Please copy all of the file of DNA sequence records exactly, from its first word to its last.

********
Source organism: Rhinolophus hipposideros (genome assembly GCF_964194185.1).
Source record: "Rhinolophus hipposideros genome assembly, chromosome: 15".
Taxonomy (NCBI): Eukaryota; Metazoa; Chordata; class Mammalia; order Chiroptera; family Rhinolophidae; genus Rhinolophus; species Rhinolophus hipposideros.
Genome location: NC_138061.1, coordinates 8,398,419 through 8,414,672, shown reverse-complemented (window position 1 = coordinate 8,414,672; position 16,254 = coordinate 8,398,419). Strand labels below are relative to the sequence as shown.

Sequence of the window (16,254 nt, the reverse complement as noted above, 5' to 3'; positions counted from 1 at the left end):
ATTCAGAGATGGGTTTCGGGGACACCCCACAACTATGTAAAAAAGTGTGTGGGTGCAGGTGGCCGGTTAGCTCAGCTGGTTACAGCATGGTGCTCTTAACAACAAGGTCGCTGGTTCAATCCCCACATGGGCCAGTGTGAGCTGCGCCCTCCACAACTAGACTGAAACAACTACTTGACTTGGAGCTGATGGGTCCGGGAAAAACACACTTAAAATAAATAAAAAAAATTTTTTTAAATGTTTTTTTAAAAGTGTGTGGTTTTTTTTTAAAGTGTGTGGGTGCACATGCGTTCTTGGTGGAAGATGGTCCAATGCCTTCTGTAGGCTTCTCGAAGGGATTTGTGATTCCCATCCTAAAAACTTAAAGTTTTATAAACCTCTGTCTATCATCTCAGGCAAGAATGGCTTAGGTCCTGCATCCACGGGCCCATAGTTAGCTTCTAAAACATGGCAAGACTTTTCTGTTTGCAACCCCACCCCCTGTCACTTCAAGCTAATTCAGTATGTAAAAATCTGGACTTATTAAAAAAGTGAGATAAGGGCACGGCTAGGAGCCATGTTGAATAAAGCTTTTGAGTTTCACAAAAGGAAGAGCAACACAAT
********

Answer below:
Source organism: Rhinolophus hipposideros (genome assembly GCF_964194185.1).
Source record: "Rhinolophus hipposideros genome assembly, chromosome: 15".
Taxonomy (NCBI): Eukaryota; Metazoa; Chordata; class Mammalia; order Chiroptera; family Rhinolophidae; genus Rhinolophus; species Rhinolophus hipposideros.
Genome location: NC_138061.1, coordinates 8,398,419 through 8,414,672, shown reverse-complemented (window position 1 = coordinate 8,414,672; position 16,254 = coordinate 8,398,419). Strand labels below are relative to the sequence as shown.

Sequence of the window (16,254 nt, the reverse complement as noted above, 5' to 3'; positions counted from 1 at the left end):
ATTCAGAGATGGGTTTCGGGGACACCCCACAACTATGTAAAAAAGTGTGTGGGTGCAGGTGGCCGGTTAGCTCAGCTGGTTACAGCATGGTGCTCTTAACAACAAGGTCGCTGGTTCAATCCCCACATGGGCCAGTGTGAGCTGCGCCCTCCACAACTAGACTGAAACAACTACTTGACTTGGAGCTGATGGGTCCGGGAAAAACACACTTAAAATAAATAAAAAAAATTTTTTTAAATGTTTTTTTAAAAGTGTGTGGTTTTTTTTTAAAGTGTGTGGGTGCACATGCGTTCTTGGTGGAAGATGGTCCAATGCCTTCTGTAGGCTTCTCGAAGGGATTTGTGATTCCCATCCTAAAAACTTAAAGTTTTATAAACCTCTGTCTATCATCTCAGGCAAGAATGGCTTAGGTCCTGCATCCACGGGCCCATAGTTAGCTTCTAAAACATGGCAAGACTTTTCTGTTTGCAACCCCACCCCCTGTCACTTCAAGCTAATTCAGTATGTAAAAATCTGGACTTATTAAAAAAGTGAGATAAGGGCACGGCTAGGAGCCATGTTGAATAAAGCTTTTGAGTTTCACAAAAGGAAGAGCAACACAAT